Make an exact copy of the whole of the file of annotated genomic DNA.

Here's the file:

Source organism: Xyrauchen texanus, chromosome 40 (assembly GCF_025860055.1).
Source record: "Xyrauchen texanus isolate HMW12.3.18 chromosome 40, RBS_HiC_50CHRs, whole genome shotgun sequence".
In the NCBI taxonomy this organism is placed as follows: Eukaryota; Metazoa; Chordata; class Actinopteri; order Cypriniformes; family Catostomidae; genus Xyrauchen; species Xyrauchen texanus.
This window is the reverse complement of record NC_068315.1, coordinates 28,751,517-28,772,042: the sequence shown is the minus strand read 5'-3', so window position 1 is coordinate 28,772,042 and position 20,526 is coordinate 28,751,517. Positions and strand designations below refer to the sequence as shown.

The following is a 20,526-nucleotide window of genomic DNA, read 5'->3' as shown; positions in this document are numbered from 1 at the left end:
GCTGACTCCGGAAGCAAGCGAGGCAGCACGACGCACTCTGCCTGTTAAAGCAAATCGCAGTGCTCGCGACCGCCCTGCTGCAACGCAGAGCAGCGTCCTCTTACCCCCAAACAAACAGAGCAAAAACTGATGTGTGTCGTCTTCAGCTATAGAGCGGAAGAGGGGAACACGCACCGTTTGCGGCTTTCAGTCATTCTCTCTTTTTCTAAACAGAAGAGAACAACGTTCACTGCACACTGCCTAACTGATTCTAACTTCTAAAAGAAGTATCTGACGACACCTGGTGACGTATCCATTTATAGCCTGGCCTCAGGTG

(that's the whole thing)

Source organism: Xyrauchen texanus, chromosome 40 (assembly GCF_025860055.1).
Source record: "Xyrauchen texanus isolate HMW12.3.18 chromosome 40, RBS_HiC_50CHRs, whole genome shotgun sequence".
In the NCBI taxonomy this organism is placed as follows: Eukaryota; Metazoa; Chordata; class Actinopteri; order Cypriniformes; family Catostomidae; genus Xyrauchen; species Xyrauchen texanus.
This window is the reverse complement of record NC_068315.1, coordinates 28,751,517-28,772,042: the sequence shown is the minus strand read 5'-3', so window position 1 is coordinate 28,772,042 and position 20,526 is coordinate 28,751,517. Positions and strand designations below refer to the sequence as shown.

The following is a 20,526-nucleotide window of genomic DNA, read 5'->3' as shown; positions in this document are numbered from 1 at the left end:
GCTGACTCCGGAAGCAAGCGAGGCAGCACGACGCACTCTGCCTGTTAAAGCAAATCGCAGTGCTCGCGACCGCCCTGCTGCAACGCAGAGCAGCGTCCTCTTACCCCCAAACAAACAGAGCAAAAACTGATGTGTGTCGTCTTCAGCTATAGAGCGGAAGAGGGGAACACGCACCGTTTGCGGCTTTCAGTCATTCTCTCTTTTTCTAAACAGAAGAGAACAACGTTCACTGCACACTGCCTAACTGATTCTAACTTCTAAAAGAAGTATCTGACGACACCTGGTGACGTATCCATTTATAGCCTGGCCTCAGGTG